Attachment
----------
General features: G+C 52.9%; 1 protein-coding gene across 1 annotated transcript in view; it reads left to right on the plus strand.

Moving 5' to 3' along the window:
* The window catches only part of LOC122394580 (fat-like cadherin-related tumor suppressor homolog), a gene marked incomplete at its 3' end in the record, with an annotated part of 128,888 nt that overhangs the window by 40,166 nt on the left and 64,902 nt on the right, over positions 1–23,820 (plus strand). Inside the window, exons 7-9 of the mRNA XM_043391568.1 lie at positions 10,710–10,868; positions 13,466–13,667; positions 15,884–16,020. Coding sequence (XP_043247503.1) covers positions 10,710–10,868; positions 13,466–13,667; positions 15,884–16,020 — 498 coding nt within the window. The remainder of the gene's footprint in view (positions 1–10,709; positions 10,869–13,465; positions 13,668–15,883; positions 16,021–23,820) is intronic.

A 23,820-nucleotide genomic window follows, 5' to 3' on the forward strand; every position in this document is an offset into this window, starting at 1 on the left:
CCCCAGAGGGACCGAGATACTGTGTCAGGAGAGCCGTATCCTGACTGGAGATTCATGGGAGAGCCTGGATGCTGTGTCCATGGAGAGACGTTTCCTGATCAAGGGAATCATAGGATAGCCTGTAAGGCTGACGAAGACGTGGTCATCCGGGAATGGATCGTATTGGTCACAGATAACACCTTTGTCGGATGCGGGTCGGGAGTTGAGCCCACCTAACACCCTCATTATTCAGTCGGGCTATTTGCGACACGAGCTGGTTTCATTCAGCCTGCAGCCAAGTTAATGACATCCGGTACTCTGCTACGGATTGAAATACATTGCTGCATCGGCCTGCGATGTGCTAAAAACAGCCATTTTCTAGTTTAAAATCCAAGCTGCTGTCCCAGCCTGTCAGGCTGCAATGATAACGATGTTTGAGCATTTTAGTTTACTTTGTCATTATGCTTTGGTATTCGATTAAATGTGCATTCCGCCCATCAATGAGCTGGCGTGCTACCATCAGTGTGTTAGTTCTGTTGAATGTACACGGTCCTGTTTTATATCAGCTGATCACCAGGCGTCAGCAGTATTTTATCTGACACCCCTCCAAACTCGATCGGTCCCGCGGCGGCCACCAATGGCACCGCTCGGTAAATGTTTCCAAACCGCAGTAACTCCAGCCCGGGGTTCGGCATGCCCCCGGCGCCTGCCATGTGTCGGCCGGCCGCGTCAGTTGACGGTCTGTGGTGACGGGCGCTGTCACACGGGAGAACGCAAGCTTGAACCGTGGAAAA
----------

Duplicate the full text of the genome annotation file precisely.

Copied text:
General features: G+C 52.9%; 1 protein-coding gene across 1 annotated transcript in view; it reads left to right on the plus strand.

Moving 5' to 3' along the window:
* The window catches only part of LOC122394580 (fat-like cadherin-related tumor suppressor homolog), a gene marked incomplete at its 3' end in the record, with an annotated part of 128,888 nt that overhangs the window by 40,166 nt on the left and 64,902 nt on the right, over positions 1–23,820 (plus strand). Inside the window, exons 7-9 of the mRNA XM_043391568.1 lie at positions 10,710–10,868; positions 13,466–13,667; positions 15,884–16,020. Coding sequence (XP_043247503.1) covers positions 10,710–10,868; positions 13,466–13,667; positions 15,884–16,020 — 498 coding nt within the window. The remainder of the gene's footprint in view (positions 1–10,709; positions 10,869–13,465; positions 13,668–15,883; positions 16,021–23,820) is intronic.

A 23,820-nucleotide genomic window follows, 5' to 3' on the forward strand; every position in this document is an offset into this window, starting at 1 on the left:
CCCCAGAGGGACCGAGATACTGTGTCAGGAGAGCCGTATCCTGACTGGAGATTCATGGGAGAGCCTGGATGCTGTGTCCATGGAGAGACGTTTCCTGATCAAGGGAATCATAGGATAGCCTGTAAGGCTGACGAAGACGTGGTCATCCGGGAATGGATCGTATTGGTCACAGATAACACCTTTGTCGGATGCGGGTCGGGAGTTGAGCCCACCTAACACCCTCATTATTCAGTCGGGCTATTTGCGACACGAGCTGGTTTCATTCAGCCTGCAGCCAAGTTAATGACATCCGGTACTCTGCTACGGATTGAAATACATTGCTGCATCGGCCTGCGATGTGCTAAAAACAGCCATTTTCTAGTTTAAAATCCAAGCTGCTGTCCCAGCCTGTCAGGCTGCAATGATAACGATGTTTGAGCATTTTAGTTTACTTTGTCATTATGCTTTGGTATTCGATTAAATGTGCATTCCGCCCATCAATGAGCTGGCGTGCTACCATCAGTGTGTTAGTTCTGTTGAATGTACACGGTCCTGTTTTATATCAGCTGATCACCAGGCGTCAGCAGTATTTTATCTGACACCCCTCCAAACTCGATCGGTCCCGCGGCGGCCACCAATGGCACCGCTCGGTAAATGTTTCCAAACCGCAGTAACTCCAGCCCGGGGTTCGGCATGCCCCCGGCGCCTGCCATGTGTCGGCCGGCCGCGTCAGTTGACGGTCTGTGGTGACGGGCGCTGTCACACGGGAGAACGCAAGCTTGAACCGTGGAAAA